MAKENENE is a town located in the Centre region of Cameroon that is on the SIN with a density which gradually decreased from 66.1% in 1976 to 61.9% in 2012 [14]; thus making the town of MAKENENE to spend at times 3 to 4 days of blackout. This has a negative impact on the development of the town notably in the telecommunication sector given that the town hosts one the first Community Multimedia Centre constructed in 2006 to give access telecommunication facilities to the local population.

The objective of this study is to design and optimize a standalone HRES in order to have a reliable, cost effective and less polluting system to meet the power demand of the Community Multimedia Centre in MAKENENE. To achieve this, a multi-objective PSO optimization method is applied in order to find the LPSP, the lowest NPC, the COE and the lowest quantity of the Total Greenhouse gases emission (TGE).

The paper is organized in seven sections as follows: Sect. 1 on “Introduction”, Sect. 2 on “Hybrid energy system modeling”, Sect. 3 on “Power Management Strategy”, Sect. 4 on “Optimization”, Sect. 5 on “Particle Swarm Optimization algorithm”, Sect. 6 on “Results and Discussion” and lastly Sect. 7 on “Conclusion”.

2 Hybrid energy system modeling

2.1 Modeling photovoltaic

This consists of solar panels which can be connected in series, in parallel or both in series and parallel. The power output of the PV system is given by the Eq. (1) [12]:

$${P}_{pv-out}={P}_{pv-rated}\times \left(\frac{G}{{G}_{ref}}\right)\times \left[1+{K}_{T}({T}_{c}-{T}_{ref})\right]$$

where \({P}_{pv-out}\) is the output power from the PV system, \({P}_{pv-rated}\) is the rated power at the reference conditions, \(G\) is the solar radiation (W/m2), \({G}_{ref}\) is the solar radiation at reference conditions (Gref = 1000 W/m2), \({T}_{ref}\) is the cell temperature at reference conditions (Tref = 25 °C), \({K}_{T}\) is the temperature coefficient of the maximum power \(({K}_{T}=-3.7\times {10}^{-3} /^\circ{\rm C} )\) and \({T}_{c}\) is the cell temperature which is determined by the Eq. (2)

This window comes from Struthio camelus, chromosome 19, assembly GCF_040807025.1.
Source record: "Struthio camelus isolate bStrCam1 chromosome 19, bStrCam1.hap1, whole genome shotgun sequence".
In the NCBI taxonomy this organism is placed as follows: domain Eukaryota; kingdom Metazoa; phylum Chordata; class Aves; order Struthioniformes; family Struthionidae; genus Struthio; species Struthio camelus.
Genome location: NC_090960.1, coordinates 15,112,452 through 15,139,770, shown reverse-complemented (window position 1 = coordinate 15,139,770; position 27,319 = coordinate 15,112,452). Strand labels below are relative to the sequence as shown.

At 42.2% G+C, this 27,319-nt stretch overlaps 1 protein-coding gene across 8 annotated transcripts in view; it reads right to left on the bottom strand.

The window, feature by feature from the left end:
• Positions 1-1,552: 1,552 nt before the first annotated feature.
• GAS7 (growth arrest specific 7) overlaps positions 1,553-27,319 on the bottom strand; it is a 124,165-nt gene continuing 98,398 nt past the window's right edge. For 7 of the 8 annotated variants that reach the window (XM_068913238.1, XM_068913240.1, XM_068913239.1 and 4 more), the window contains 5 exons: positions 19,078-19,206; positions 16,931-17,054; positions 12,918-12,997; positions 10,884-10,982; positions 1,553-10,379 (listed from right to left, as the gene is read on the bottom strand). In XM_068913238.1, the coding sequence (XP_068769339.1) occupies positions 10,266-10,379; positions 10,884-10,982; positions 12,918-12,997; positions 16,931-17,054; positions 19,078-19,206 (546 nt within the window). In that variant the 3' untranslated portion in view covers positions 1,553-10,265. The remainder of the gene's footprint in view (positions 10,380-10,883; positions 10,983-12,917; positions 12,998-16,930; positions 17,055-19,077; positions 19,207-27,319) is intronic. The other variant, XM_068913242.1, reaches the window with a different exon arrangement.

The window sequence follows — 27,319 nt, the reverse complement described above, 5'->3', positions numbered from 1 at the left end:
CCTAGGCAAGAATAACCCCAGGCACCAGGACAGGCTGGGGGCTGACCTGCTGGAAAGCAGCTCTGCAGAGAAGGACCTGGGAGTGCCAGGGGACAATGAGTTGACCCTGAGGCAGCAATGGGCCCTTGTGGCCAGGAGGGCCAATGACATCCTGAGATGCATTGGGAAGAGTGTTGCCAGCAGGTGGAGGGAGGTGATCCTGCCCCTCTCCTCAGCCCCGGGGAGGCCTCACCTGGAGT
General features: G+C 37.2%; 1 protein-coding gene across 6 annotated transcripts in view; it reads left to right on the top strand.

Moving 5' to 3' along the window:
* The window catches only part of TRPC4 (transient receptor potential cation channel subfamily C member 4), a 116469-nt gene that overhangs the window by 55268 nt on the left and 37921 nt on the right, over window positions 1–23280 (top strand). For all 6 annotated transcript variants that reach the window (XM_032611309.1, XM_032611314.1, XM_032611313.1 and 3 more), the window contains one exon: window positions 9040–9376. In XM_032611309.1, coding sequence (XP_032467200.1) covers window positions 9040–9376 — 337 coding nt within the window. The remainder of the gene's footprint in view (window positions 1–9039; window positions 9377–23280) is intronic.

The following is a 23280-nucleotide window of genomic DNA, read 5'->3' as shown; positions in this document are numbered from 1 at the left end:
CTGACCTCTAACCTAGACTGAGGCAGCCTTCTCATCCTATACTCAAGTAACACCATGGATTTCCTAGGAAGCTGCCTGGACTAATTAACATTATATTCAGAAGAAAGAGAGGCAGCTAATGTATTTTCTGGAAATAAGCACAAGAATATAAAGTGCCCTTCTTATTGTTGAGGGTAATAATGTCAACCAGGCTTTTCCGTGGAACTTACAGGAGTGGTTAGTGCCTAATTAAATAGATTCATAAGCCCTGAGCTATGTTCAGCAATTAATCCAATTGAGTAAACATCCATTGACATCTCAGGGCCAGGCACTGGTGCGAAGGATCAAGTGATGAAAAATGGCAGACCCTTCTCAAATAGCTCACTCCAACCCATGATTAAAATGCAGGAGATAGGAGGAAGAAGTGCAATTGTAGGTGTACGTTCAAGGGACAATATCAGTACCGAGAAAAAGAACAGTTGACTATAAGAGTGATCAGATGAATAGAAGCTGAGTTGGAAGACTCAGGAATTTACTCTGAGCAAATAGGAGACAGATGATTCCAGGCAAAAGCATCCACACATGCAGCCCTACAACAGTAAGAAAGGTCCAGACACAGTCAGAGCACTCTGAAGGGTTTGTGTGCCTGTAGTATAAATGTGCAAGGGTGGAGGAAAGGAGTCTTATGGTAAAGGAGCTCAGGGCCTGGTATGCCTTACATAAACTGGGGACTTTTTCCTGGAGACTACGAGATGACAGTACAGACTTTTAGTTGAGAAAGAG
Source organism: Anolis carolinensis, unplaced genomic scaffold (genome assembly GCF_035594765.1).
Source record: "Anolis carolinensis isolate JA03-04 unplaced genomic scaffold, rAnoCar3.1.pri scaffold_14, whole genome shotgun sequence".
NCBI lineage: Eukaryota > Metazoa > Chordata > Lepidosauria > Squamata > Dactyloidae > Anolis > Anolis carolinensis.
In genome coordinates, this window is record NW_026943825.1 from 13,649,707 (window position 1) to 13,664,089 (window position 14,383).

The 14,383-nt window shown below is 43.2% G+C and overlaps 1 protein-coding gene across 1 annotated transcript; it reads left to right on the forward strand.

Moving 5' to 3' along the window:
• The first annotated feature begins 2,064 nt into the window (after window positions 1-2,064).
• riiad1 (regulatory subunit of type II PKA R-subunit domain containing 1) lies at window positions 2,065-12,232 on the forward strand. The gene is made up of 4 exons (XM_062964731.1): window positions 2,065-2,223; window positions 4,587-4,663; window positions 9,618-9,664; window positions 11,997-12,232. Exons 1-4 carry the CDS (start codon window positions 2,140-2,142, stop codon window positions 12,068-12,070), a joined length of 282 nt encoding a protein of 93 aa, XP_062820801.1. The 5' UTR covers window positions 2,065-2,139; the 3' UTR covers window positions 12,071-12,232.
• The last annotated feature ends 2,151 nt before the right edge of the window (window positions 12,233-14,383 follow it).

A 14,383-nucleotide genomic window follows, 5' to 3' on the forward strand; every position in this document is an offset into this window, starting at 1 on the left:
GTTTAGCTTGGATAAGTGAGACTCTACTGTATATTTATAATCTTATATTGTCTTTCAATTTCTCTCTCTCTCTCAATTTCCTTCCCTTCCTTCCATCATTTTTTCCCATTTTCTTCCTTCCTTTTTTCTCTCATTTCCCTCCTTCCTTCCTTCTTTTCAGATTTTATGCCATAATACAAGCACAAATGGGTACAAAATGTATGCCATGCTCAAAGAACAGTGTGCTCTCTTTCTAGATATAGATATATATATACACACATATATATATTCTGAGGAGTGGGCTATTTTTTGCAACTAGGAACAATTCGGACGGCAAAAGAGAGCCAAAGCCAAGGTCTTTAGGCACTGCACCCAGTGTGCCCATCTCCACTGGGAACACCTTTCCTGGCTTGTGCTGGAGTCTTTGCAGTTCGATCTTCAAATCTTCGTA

$${T}_{c}={T}_{amb}+(0.0256\times G)$$

\({T}_{amb}\) is the ambient temperature.

The input parameters for the PV are given in Table 1.

Table 1 PV input parameters

2.2 Modeling wind turbine

It is well-known that the wind speed varies with height, the measured wind speed can be converted to desired hub heights. The power equation is calculated by the following correlation [12]:

$$\frac{{v}_{2}}{{v}_{1}}={\left(\frac{{h}_{2}}{{h}_{1}}\right)}^{\alpha }$$

where \({v}_{2}\) is the wind speed at the hub height \({h}_{2}\)(70 m in this work), \({v}_{1}\) is the wind speed at the reference height \({h}_{1}\)(10 m in this work) and α is the coefficient of friction (Hellman exponent, wind gradient or power-law exponent) with value equal to 0.25 for this work [17].

The power output of wind turbine can be calculated using Eq. (4) [5]:

$$P_{wind} = N_{w} \left\{ {\begin{array}{*{20}l} {0,} \hfill & {\nu \le \nu_{ci} ,\nu \ge \nu_{co} } \hfill \\ {\nu^{3} \left( {\frac{{P_{r} }}{{\nu_{r}^{3} - \nu_{ci}^{3} }}} \right) - P_{r} \left( {\frac{{\nu_{ci}^{3} }}{{\nu_{r}^{3} - \nu_{ci}^{3} }}} \right),} \hfill & {\nu_{ci} < \nu < \nu_{r} } \hfill \\ {P_{r} ,} \hfill & {\nu_{r} < \nu < \nu_{co} } \hfill \\ \end{array} } \right.$$

where \({N}_{w}\) is the number of wind turbines, \({P}_{r}\) is the rated power of the turbine, \(v\) is the hourly wind speed, \({v}_{ci}\),\({v}_{r}\) and \({v}_{co}\) represent the cut-in, rated and cut-out wind speed respectively. The input parameters for the Wind turbine are given in Table 2.

Table 2 Wind turbine input parameters

2.3 Battery modeling

In the absence of the sun and the wind to supply the load, the battery bank used as a storage system may be needed to avoid the use of the diesel generator. The storage capacity depends on the state of charge (SOC) of the battery. The battery storage capacity (\({C}_{B}\)) is given by Eq. (5) [9]:

$$C_{B} = \frac{{\left( {E_{L} \times AD} \right)}}{{\eta_{inv} \times \eta_{bat} \times DOD}}$$

where \({E}_{L}\) is the daily average load energy, \(AD\) is the number of days of autonomy, \({\eta }_{inv}\) and \({\eta }_{bat}\) represent the battery and the inverter efficiency respectively, and \(DOD\) is the battery’s depth of discharge. The input parameters for the Battery are given in Table 3.

Table 3 Battery input parameters

2.4 Diesel generator modeling

The performance of the diesel generator is usually characterized by its efficiency, the fuel consumption and the type of fuel used. The fuel consumption is determined by Eq. (6) which is the linear model of a DG set hourly fuel consumption [8]:


where \({P}_{dg-out}\) is the DG output power, \({P}_{dg}\) is the DG rated power, \({A}_{g}\) and \({B}_{g}\) are constants representing the coefficient of fuel consumption which approximately the values 0.246179 l/kW and 0.08415 l/kW respectively. The input parameters for the DG are given in Table 4.

Table 4 DG parameters

2.5 Load profile